Overall 7/10: The sweetness of this beer shines through more than most Wild Ales, and seems to balance the acidity nicely. The complex fruit flavors blend well with the barrel characteristics.. This beer was made quite some time ago, and may continue to develop even further, but I suggest grabbing bottles for your cellar now, as this one will not be on shelves much longer.

Total score 36/50, B+

Odell Brewing Co.- Deconstruction Ale (Fort Collins, CO) – 10.5% ABV

Appearance 3/3: Pours a slightly hazy and vibrant golden orange color with a huge bright white mousse-like creamy head, lasting virtually forever and blanketing the glass with thick lace.

Aroma 10/12: Sweet pineapple, fresh citrus zest, and passion fruit dominate the nose with a soft and subtle spicy yeast character. Oaky notes from the barrel give this a rustic feel.

Flavor/Mouthfeel 23/25: A wallop of luscious fruit starting with ripe yellow pear and apricots, moving into sweet pineapple, mango, and red grapefruit. A hint of Bourbon comes through with an oaky vanilla-like barrel character, and seems to have a drying effect that helps balance the sweet fruit cocktail. The wild yeast adds a slightly tart acidity that is only complimentary, not overpowering. The finish is dry, with spicy white pepper and oak lasting into the aftertaste.

Overall 9/10: Incredibly complex, this can be picked apart for hours. The high alcohol content is hidden well, and can sneak up on you. The wild yeast plays an amazing roll in creating endless amounts of fruit flavors and aroma. This is a wonderful Wild Ale, and will develop well over time.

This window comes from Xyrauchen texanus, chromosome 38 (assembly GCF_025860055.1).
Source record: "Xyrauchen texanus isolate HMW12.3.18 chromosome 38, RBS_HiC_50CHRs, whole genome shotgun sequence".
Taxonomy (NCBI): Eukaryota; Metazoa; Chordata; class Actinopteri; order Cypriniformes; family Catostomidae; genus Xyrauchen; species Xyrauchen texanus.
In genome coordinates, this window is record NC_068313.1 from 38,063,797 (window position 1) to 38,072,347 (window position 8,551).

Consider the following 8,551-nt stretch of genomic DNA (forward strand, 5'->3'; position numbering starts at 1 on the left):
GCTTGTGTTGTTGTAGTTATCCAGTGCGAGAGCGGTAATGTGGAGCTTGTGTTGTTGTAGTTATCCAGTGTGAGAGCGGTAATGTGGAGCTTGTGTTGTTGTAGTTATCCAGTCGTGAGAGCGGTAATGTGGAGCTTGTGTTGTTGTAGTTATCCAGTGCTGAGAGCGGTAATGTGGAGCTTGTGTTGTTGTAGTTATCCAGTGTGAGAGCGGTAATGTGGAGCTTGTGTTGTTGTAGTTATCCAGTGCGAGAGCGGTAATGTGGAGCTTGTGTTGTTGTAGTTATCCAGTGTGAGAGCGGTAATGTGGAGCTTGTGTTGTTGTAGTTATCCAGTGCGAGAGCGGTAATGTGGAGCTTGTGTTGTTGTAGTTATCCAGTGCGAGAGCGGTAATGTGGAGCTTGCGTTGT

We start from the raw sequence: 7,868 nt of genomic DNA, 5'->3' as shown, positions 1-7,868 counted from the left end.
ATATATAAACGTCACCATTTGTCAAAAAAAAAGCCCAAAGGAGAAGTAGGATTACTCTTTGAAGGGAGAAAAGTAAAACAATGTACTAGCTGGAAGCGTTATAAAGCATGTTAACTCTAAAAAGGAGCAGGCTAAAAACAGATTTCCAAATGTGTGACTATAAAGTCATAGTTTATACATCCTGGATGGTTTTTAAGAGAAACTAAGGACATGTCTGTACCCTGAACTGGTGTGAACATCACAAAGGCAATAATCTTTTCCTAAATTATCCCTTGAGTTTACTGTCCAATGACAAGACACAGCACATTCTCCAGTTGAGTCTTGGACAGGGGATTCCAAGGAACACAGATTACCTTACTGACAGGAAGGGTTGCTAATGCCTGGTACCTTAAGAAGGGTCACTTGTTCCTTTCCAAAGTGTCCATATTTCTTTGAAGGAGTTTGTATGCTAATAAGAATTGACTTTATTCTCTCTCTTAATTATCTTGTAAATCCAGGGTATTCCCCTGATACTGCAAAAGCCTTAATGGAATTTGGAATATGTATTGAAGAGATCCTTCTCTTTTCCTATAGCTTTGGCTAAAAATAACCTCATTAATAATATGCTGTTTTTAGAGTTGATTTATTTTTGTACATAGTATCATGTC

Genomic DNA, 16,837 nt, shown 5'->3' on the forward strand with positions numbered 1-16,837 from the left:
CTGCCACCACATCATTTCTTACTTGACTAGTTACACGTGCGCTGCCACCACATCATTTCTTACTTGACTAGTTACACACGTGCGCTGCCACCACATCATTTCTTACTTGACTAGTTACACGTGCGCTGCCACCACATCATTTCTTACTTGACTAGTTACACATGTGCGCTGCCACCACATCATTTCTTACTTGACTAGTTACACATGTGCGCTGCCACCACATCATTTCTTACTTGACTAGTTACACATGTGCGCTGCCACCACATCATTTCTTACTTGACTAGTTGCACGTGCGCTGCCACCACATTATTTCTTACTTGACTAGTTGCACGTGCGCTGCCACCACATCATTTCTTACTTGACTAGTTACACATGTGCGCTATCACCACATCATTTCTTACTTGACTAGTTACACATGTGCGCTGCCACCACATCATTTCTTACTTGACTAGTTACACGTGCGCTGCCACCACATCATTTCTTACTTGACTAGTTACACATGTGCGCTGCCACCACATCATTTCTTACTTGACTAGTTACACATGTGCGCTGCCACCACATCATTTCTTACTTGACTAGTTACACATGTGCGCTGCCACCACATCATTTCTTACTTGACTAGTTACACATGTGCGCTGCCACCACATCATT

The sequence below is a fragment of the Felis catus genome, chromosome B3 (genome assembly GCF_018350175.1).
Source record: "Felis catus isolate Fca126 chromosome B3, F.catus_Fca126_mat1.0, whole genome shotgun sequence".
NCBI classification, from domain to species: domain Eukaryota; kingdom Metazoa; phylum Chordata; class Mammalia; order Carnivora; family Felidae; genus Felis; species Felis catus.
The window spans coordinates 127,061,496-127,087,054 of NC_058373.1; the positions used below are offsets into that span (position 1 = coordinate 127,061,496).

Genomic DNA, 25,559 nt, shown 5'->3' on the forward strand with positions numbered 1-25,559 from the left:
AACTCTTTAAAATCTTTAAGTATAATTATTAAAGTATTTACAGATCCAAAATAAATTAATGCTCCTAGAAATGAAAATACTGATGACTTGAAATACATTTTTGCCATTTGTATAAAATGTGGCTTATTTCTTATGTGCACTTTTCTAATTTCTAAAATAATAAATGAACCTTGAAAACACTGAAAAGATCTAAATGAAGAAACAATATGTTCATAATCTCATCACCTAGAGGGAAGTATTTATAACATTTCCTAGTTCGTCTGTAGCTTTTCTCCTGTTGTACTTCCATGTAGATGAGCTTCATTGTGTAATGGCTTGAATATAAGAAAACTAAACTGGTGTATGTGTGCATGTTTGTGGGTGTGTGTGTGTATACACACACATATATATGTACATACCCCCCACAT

Total score 45/50, A+

Cantillon- Kriek 100% Lambic (Brussels, Belgium) – 5.0% ABV

Appearance 2/3: Presents a brilliantly clear and deep apple red color with a three fingers of thick bright pink head that quickly dissipates, leaving sparse lacing around the edges.

Aroma 8/12: Tart cherries seemed to burst out during the pour, turning into dark berries and currants. The sourness stands out with no sweetness on the nose. Subtle notes of horse blanket and peppery spice.

Flavor/Mouthfeel 20/25: The acidity is instantly gripping, but mellows as the taste buds adjust. The tart cherry flavor is more currant-like, and leads the way to lemon, vanilla and leather notes. Oaky character is subdued but present, as well as a grape vinegar quality that cuts through the fruitiness. The sourness stays front and center throughout, with no sweetness to speak of. The finish is very dry and the crisp sourness lasts long into the after taste.

Overall 8/10: Intensely sour, this is a display of how far the style can be taken. Fruits are deep and dark, but the balance falls far into the lap of the acidity. For those who love sour ales, this is the far end of that spectrum. If your taste buds can hang, this is the top of the hill, put you may want to check that you still have some enamel left on your teeth.

Total score 38/50, A-

 

Jason McLaughlin

Jason McLaughlin

Jason is a Certified Cicerone, ranked National as a BJCP judge (Beer Judge Certification Program), is a craft beer aficionado, a writer for the Nebraska Beer Blog, and award winning homebrewer living in Lincoln. Jason spends time traveling around the country judging beer competitions, and attending related events. Beer tasting and evaluation is his passion, and he can appreciate a great example of any style regardless of hype.